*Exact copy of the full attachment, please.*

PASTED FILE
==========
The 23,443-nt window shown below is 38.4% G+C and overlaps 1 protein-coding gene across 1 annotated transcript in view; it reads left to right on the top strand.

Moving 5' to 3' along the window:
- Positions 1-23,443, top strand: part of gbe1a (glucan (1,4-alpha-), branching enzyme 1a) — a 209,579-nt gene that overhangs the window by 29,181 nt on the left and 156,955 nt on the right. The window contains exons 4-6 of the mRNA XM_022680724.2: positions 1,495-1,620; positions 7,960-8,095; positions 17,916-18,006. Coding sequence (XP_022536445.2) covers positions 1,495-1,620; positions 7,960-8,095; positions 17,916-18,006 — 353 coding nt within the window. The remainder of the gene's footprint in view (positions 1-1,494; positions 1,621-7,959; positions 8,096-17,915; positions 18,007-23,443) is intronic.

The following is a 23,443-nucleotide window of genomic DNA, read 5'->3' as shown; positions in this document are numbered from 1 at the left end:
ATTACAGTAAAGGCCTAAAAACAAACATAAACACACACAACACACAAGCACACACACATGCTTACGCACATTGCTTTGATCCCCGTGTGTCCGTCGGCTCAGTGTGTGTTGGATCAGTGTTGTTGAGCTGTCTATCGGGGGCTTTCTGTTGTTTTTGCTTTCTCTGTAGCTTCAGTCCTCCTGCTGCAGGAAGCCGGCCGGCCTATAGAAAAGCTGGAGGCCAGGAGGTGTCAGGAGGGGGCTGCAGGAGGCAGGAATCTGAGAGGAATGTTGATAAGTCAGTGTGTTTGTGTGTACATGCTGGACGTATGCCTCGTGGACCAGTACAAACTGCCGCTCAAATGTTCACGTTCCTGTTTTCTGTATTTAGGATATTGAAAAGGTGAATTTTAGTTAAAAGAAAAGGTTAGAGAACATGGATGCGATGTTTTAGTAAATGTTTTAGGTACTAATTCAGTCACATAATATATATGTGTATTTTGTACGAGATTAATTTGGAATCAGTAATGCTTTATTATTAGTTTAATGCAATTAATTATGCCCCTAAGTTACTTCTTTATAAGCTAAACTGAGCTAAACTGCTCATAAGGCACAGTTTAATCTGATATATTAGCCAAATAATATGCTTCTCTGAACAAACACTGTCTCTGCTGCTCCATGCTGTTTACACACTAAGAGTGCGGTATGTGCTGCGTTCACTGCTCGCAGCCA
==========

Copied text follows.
The 23,443-nt window shown below is 38.4% G+C and overlaps 1 protein-coding gene across 1 annotated transcript in view; it reads left to right on the top strand.

Moving 5' to 3' along the window:
- Positions 1-23,443, top strand: part of gbe1a (glucan (1,4-alpha-), branching enzyme 1a) — a 209,579-nt gene that overhangs the window by 29,181 nt on the left and 156,955 nt on the right. The window contains exons 4-6 of the mRNA XM_022680724.2: positions 1,495-1,620; positions 7,960-8,095; positions 17,916-18,006. Coding sequence (XP_022536445.2) covers positions 1,495-1,620; positions 7,960-8,095; positions 17,916-18,006 — 353 coding nt within the window. The remainder of the gene's footprint in view (positions 1-1,494; positions 1,621-7,959; positions 8,096-17,915; positions 18,007-23,443) is intronic.

The following is a 23,443-nucleotide window of genomic DNA, read 5'->3' as shown; positions in this document are numbered from 1 at the left end:
ATTACAGTAAAGGCCTAAAAACAAACATAAACACACACAACACACAAGCACACACACATGCTTACGCACATTGCTTTGATCCCCGTGTGTCCGTCGGCTCAGTGTGTGTTGGATCAGTGTTGTTGAGCTGTCTATCGGGGGCTTTCTGTTGTTTTTGCTTTCTCTGTAGCTTCAGTCCTCCTGCTGCAGGAAGCCGGCCGGCCTATAGAAAAGCTGGAGGCCAGGAGGTGTCAGGAGGGGGCTGCAGGAGGCAGGAATCTGAGAGGAATGTTGATAAGTCAGTGTGTTTGTGTGTACATGCTGGACGTATGCCTCGTGGACCAGTACAAACTGCCGCTCAAATGTTCACGTTCCTGTTTTCTGTATTTAGGATATTGAAAAGGTGAATTTTAGTTAAAAGAAAAGGTTAGAGAACATGGATGCGATGTTTTAGTAAATGTTTTAGGTACTAATTCAGTCACATAATATATATGTGTATTTTGTACGAGATTAATTTGGAATCAGTAATGCTTTATTATTAGTTTAATGCAATTAATTATGCCCCTAAGTTACTTCTTTATAAGCTAAACTGAGCTAAACTGCTCATAAGGCACAGTTTAATCTGATATATTAGCCAAATAATATGCTTCTCTGAACAAACACTGTCTCTGCTGCTCCATGCTGTTTACACACTAAGAGTGCGGTATGTGCTGCGTTCACTGCTCGCAGCCA